Obama's 'decorator in chief' reflects on 8 years at the White House
October 30, 2020 at 09:11
Written by Oscar Holland, CNNThere aren't many interior design jobs in which a decorator is prohibited from visiting the property before starting work.
But then again, there aren't many residences like the White House.
So, when Michael S. Smith -- President Barack Obama's self-described "decorator in chief" -- arrived at 1600 Pennsylvania Avenue in Washington on Inauguration Day 2009, he knew he had to hit the ground running.
Now, in his comprehensive new book "Designing History: The Extraordinary Art & Style of the Obama White House," the interiors expert reveals how he did it, whether selecting mahogany chairs for the State Dining Room or commissioning a handmade carpet for the master bedroom.
The White House's master bedroom complete with a late 18th century desk and bookcase, and a high-post bed from the early 19th century.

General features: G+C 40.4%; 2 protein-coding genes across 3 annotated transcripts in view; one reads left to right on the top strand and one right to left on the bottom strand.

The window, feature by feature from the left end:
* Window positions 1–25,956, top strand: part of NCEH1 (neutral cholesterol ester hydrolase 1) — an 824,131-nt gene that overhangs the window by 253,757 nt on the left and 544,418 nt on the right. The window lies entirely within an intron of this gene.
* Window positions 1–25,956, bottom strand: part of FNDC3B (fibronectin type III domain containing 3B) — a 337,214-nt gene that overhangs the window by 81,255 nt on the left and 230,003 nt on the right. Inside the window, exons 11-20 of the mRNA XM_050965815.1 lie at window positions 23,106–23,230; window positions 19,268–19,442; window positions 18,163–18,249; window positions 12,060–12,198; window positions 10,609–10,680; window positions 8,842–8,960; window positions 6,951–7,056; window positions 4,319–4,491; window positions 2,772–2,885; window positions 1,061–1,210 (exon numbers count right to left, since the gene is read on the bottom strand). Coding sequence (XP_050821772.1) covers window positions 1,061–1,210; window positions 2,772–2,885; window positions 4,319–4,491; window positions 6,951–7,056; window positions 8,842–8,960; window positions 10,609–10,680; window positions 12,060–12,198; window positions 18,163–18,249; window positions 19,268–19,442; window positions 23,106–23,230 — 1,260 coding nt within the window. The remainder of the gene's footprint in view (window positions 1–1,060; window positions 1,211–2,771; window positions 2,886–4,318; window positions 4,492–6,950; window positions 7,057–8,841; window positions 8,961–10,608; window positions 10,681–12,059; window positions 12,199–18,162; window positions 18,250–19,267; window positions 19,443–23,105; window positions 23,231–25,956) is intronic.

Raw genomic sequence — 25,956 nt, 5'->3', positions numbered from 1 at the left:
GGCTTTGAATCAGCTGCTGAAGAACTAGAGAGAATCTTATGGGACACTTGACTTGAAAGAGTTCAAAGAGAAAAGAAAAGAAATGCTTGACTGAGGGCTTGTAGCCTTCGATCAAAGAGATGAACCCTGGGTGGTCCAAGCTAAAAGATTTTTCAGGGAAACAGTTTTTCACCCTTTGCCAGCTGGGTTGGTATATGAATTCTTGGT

Credit: Michael MundyWritten alongside journalist Margaret Russell, the book provides a detailed history of the White House's layout and contents.
While the White House had, he said, been left in "extraordinarily good shape" by the Bushes, the 18th-century building was ill-equipped to meet the needs of a young family.
"To try to contextualize it and keep it somehow tethered to the White House was really more challenging," he added.
"I knew that (Obama) was an incredibly Socratic thinker, and would work really late into the night, so this room ... was really a working office."
Contemporary touchesOne might expect the White House decorator to have access to a rich selection of old furnishings, but until the turn of the 20th century, decorative objects and items of tableware were often auctioned or sold off at the end of any given administration.
A painting by Sean Scully, on loan from the National Gallery of Art, pictured in the family sitting room.
Changing of the guardEffusive in his praise for President Obama, Smith described his former employer as having "the precision and the focus of an architect."Source